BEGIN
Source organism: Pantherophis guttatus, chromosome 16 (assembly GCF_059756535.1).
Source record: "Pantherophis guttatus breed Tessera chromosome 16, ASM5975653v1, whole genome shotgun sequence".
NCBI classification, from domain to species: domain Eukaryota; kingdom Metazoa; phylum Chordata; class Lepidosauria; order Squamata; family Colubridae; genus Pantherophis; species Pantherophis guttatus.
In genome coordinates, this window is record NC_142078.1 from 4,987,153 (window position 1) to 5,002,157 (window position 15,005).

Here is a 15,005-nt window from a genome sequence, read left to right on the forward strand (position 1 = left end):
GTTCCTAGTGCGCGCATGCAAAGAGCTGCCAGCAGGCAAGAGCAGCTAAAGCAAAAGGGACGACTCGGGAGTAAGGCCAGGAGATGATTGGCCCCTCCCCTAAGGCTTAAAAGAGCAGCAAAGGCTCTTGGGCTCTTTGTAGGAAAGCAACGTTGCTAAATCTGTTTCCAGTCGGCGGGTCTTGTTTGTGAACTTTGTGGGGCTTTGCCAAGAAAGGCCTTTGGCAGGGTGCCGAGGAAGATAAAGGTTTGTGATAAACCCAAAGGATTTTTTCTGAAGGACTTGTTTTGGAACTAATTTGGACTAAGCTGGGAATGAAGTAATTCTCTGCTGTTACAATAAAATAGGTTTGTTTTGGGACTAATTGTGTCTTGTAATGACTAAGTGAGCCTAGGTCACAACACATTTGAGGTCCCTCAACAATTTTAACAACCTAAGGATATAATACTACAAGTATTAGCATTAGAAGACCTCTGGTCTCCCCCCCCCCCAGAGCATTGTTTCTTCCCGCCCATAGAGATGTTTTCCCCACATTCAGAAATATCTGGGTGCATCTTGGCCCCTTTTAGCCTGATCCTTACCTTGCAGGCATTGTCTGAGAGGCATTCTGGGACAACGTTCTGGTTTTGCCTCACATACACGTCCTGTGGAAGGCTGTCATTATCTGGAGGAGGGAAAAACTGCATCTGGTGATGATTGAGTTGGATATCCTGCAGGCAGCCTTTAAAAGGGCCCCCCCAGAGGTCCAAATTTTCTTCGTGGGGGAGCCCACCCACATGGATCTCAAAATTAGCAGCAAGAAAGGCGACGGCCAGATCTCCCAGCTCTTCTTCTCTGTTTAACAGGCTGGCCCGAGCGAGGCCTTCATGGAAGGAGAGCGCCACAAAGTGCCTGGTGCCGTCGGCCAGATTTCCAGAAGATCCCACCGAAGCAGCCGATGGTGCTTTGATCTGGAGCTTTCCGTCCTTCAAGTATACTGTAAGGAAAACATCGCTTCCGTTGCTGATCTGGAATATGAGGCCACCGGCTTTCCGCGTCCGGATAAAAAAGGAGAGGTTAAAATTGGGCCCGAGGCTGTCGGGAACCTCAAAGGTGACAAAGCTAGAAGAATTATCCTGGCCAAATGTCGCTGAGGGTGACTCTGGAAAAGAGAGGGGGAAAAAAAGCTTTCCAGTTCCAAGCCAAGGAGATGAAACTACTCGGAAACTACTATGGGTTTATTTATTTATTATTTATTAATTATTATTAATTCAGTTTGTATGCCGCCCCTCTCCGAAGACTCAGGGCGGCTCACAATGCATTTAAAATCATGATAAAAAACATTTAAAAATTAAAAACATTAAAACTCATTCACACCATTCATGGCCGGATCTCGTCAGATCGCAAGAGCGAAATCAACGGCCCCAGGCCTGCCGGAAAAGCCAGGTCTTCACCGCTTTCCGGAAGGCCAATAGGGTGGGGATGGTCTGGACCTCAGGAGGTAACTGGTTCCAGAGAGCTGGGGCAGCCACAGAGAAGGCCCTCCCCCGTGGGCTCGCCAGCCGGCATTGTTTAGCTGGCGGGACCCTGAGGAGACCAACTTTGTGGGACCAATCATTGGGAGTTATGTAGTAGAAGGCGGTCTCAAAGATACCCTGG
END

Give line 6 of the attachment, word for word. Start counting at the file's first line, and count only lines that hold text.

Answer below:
GTTCCTAGTGCGCGCATGCAAAGAGCTGCCAGCAGGCAAGAGCAGCTAAAGCAAAAGGGACGACTCGGGAGTAAGGCCAGGAGATGATTGGCCCCTCCCCTAAGGCTTAAAAGAGCAGCAAAGGCTCTTGGGCTCTTTGTAGGAAAGCAACGTTGCTAAATCTGTTTCCAGTCGGCGGGTCTTGTTTGTGAACTTTGTGGGGCTTTGCCAAGAAAGGCCTTTGGCAGGGTGCCGAGGAAGATAAAGGTTTGTGATAAACCCAAAGGATTTTTTCTGAAGGACTTGTTTTGGAACTAATTTGGACTAAGCTGGGAATGAAGTAATTCTCTGCTGTTACAATAAAATAGGTTTGTTTTGGGACTAATTGTGTCTTGTAATGACTAAGTGAGCCTAGGTCACAACACATTTGAGGTCCCTCAACAATTTTAACAACCTAAGGATATAATACTACAAGTATTAGCATTAGAAGACCTCTGGTCTCCCCCCCCCCCAGAGCATTGTTTCTTCCCGCCCATAGAGATGTTTTCCCCACATTCAGAAATATCTGGGTGCATCTTGGCCCCTTTTAGCCTGATCCTTACCTTGCAGGCATTGTCTGAGAGGCATTCTGGGACAACGTTCTGGTTTTGCCTCACATACACGTCCTGTGGAAGGCTGTCATTATCTGGAGGAGGGAAAAACTGCATCTGGTGATGATTGAGTTGGATATCCTGCAGGCAGCCTTTAAAAGGGCCCCCCCAGAGGTCCAAATTTTCTTCGTGGGGGAGCCCACCCACATGGATCTCAAAATTAGCAGCAAGAAAGGCGACGGCCAGATCTCCCAGCTCTTCTTCTCTGTTTAACAGGCTGGCCCGAGCGAGGCCTTCATGGAAGGAGAGCGCCACAAAGTGCCTGGTGCCGTCGGCCAGATTTCCAGAAGATCCCACCGAAGCAGCCGATGGTGCTTTGATCTGGAGCTTTCCGTCCTTCAAGTATACTGTAAGGAAAACATCGCTTCCGTTGCTGATCTGGAATATGAGGCCACCGGCTTTCCGCGTCCGGATAAAAAAGGAGAGGTTAAAATTGGGCCCGAGGCTGTCGGGAACCTCAAAGGTGACAAAGCTAGAAGAATTATCCTGGCCAAATGTCGCTGAGGGTGACTCTGGAAAAGAGAGGGGGAAAAAAAGCTTTCCAGTTCCAAGCCAAGGAGATGAAACTACTCGGAAACTACTATGGGTTTATTTATTTATTATTTATTAATTATTATTAATTCAGTTTGTATGCCGCCCCTCTCCGAAGACTCAGGGCGGCTCACAATGCATTTAAAATCATGATAAAAAACATTTAAAAATTAAAAACATTAAAACTCATTCACACCATTCATGGCCGGATCTCGTCAGATCGCAAGAGCGAAATCAACGGCCCCAGGCCTGCCGGAAAAGCCAGGTCTTCACCGCTTTCCGGAAGGCCAATAGGGTGGGGATGGTCTGGACCTCAGGAGGTAACTGGTTCCAGAGAGCTGGGGCAGCCACAGAGAAGGCCCTCCCCCGTGGGCTCGCCAGCCGGCATTGTTTAGCTGGCGGGACCCTGAGGAGACCAACTTTGTGGGACCAATCATTGGGAGTTATGTAGTAGAAGGCGGTCTCAAAGATACCCTGG